Controlling disease spread on networks with incomplete knowledge

Dybiec, B. and Kleczkowski, A. and Gilligan, C. A. (2004) Controlling disease spread on networks with incomplete knowledge. Physical Review E, 70 (6). 066145. ISSN 1063-651X

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    Abstract

    Models for control of highly infectious diseases on local, small-world, and scale-free networks are considered, with only partial information accessible about the status of individuals and their connections. We consider a case when individuals can be infectious before showing symptoms and thus before detection. For small to moderately severe incidence of infection with a small number of nonlocal links, it is possible to control disease spread by using purely local methods applied in a neighborhood centered around a detected infectious individual. There exists an optimal radius for such a control neighborhood leading to the lowest severity of the epidemic in terms of economic costs associated with disease and treatment. The efficiency of a local control strategy is very sensitive to the choice of the radius. Below the optimal radius, the local strategy is unsuccessful; the disease spreads throughout the system, necessitating treatment of the whole population. At the other extreme, a strategy involving a neighborhood that is too large controls the disease but is wasteful of resources. It is not possible to stop an epidemic on scale-free networks by preventive actions, unless a large proportion of the population is treated.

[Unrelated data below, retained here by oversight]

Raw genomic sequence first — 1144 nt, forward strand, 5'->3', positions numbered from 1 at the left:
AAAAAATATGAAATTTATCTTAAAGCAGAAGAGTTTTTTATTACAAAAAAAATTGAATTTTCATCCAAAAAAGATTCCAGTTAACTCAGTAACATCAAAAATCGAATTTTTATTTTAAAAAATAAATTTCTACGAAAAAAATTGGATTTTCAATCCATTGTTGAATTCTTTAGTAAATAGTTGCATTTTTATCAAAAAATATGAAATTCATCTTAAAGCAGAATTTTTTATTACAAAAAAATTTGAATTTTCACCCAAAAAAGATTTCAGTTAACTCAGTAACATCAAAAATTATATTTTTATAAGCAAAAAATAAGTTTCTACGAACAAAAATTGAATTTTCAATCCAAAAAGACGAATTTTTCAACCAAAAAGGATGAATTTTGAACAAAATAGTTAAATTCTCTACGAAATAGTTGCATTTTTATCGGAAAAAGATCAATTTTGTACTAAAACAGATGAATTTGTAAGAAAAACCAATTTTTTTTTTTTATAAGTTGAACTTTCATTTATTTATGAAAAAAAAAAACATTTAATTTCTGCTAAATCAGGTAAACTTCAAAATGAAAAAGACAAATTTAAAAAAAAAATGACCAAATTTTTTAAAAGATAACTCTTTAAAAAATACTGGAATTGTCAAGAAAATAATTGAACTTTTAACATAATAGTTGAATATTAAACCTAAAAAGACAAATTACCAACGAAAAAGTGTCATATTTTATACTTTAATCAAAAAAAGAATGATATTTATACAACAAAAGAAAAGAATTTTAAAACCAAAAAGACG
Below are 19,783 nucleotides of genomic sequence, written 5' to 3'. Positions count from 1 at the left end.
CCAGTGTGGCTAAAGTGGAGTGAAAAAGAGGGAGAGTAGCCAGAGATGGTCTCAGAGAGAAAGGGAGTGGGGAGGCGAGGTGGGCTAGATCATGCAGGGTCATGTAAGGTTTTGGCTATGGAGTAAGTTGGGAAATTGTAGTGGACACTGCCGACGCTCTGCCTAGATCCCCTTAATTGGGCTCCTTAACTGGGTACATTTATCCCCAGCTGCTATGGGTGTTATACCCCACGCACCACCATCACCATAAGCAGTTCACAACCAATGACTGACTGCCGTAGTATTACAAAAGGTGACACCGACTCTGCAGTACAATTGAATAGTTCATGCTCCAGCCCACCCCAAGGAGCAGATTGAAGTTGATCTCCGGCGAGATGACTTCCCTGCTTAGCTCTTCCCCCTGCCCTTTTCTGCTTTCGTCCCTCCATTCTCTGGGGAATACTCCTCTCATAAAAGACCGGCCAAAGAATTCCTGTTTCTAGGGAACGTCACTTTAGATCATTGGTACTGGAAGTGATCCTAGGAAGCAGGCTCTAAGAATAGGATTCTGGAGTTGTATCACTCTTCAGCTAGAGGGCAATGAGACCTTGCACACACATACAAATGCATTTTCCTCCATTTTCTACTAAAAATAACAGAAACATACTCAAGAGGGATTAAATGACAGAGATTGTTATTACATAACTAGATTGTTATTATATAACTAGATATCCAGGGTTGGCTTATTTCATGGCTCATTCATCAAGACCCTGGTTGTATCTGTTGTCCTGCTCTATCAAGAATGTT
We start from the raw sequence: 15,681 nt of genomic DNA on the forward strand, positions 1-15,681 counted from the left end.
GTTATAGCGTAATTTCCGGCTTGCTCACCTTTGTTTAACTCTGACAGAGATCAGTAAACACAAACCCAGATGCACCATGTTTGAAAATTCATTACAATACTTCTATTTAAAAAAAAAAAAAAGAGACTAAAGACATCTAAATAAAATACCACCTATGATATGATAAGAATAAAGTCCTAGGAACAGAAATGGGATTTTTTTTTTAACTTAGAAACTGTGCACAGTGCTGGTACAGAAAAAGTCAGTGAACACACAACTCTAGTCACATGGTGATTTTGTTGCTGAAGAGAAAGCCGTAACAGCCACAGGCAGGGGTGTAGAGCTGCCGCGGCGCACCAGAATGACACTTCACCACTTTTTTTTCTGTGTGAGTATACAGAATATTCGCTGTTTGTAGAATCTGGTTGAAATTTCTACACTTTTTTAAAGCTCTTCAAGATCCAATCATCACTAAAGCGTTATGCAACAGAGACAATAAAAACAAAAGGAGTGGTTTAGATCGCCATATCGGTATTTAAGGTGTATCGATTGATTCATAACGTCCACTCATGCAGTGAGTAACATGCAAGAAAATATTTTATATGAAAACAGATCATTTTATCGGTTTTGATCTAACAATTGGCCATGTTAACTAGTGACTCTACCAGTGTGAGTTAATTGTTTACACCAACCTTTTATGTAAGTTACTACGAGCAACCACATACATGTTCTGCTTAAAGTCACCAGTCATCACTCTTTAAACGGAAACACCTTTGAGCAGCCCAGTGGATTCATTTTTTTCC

ORCID iDs

    Dybiec, B., Kleczkowski, A. ORCID logoORCID: https://orcid.org/0000-0003-1384-4352 and Gilligan, C. A.;